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Measures of Variation
Common Core: 6.SP.3 S.ID.2

Measures of Variation

Author: Jonathan Osters

Identify different measures of variation.

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This tutorial is going to explain different measures of variation and why they're necessary. It's not good enough to report just an average, or a measure of center when you're talking about a data set. Suppose I was going to compare and contrast the January high, low, and average temperatures for Buffalo Grove, Illinois versus Valdez, Alaska. Well, the arrange for both of these cities is 21 degrees in January.

However, if you look at the typical high temperature in Buffalo Grove, it's a little higher than the typical high temperature in Valdez. And the low temperature in Buffalo Grove is a little bit lower than the low temperature in Valdez. Buffalo Grove's temperatures, although they average the same as Valdez, are a little bit more variable. They're spread out a little bit more. It gets a little colder at night and a little warmer in the day. Valdez's temperatures seem a little bit more consistent. And so it would be inappropriate to just compare them based on their averages.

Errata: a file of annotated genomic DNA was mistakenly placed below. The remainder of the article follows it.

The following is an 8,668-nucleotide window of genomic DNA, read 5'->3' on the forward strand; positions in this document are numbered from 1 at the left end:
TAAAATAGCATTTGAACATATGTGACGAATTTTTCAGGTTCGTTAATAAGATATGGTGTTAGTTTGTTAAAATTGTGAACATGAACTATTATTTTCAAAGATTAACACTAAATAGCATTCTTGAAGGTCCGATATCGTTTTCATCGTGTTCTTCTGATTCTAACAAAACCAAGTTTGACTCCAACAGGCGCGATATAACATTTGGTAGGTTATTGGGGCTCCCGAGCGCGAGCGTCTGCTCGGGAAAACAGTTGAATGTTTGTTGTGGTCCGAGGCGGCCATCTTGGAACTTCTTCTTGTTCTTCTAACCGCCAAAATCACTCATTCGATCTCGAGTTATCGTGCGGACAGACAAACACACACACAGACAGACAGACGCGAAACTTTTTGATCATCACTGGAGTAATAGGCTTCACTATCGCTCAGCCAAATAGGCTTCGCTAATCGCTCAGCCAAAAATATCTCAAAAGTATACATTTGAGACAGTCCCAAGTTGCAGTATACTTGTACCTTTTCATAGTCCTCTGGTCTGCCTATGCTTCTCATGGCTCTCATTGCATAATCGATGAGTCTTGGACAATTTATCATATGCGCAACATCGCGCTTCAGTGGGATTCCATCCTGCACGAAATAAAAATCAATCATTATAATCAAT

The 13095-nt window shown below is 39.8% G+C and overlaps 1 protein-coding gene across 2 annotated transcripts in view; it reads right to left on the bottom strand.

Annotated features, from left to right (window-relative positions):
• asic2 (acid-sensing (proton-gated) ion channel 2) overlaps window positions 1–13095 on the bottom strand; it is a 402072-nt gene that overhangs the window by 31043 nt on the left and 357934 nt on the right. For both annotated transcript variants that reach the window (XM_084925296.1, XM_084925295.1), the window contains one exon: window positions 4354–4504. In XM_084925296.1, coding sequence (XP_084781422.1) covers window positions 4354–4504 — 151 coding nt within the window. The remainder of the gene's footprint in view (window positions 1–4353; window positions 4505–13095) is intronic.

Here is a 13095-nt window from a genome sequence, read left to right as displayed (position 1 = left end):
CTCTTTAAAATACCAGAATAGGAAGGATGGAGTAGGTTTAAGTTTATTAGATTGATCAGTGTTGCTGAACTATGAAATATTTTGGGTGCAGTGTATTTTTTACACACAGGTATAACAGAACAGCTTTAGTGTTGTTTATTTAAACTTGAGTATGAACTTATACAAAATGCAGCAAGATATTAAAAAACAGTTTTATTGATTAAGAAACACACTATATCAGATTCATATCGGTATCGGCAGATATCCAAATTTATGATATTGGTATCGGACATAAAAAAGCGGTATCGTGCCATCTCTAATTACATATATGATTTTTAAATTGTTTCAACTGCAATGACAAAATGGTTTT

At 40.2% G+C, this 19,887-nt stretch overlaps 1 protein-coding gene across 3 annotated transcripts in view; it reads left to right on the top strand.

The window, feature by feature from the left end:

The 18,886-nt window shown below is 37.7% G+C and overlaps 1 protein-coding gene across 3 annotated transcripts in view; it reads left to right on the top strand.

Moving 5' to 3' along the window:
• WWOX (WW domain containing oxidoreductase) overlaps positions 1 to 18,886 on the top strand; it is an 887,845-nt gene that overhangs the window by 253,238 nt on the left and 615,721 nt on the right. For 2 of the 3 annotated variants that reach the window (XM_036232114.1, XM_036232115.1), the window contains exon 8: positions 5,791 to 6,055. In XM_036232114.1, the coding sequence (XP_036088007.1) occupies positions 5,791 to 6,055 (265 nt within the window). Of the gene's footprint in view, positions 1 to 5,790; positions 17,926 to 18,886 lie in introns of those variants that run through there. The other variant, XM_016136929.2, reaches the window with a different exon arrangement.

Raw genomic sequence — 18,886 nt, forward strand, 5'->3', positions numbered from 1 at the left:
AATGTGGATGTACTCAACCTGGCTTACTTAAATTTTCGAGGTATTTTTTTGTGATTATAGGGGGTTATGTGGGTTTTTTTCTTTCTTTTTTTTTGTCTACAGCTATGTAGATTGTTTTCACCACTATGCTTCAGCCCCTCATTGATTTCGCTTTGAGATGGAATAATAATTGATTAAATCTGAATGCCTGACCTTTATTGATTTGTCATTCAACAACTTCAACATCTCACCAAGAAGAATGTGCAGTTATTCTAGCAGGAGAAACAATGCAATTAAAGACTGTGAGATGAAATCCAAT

So we need to understand how variable the values are around whatever measure of center we're choosing to use. And just like measures of center, there are several measures of spread. There's the range, standard deviation, and something called the interquartile range. All of these are covered in more detail in another tutorial. But in any case, whatever measure of variation you use, a high value means that the data set is not consistent, that it's more spread out.

Whereas a low value indicates that the values are not very spread out, that they're tightly clustered together. And when the data does deviate from the center, it's not by very much. And you can have measures of spread or measures of variation that are zero, which would indicate that all the data values are, in fact, the same.

So to recap, variation indicates the extent to which the data set values are close together. So there are many ways to measure variation, and all of those methods have a simple rule, which means that a high value means that the data are more varied and a smaller value means that the data are less varied. So we talked about measures of variation, same thing as measures of spread. Variation and spread are synonyms that we'll be using fairly extensively throughout these tutorials. Good luck. We'll see you next time.

Terms to Know
Measures of Variation/Spread

Statistical measures that indicate how close values are to the center of the distribution. For every measure of variation, a large number indicates the data are very spread out, and a small number indicates the values are very close together.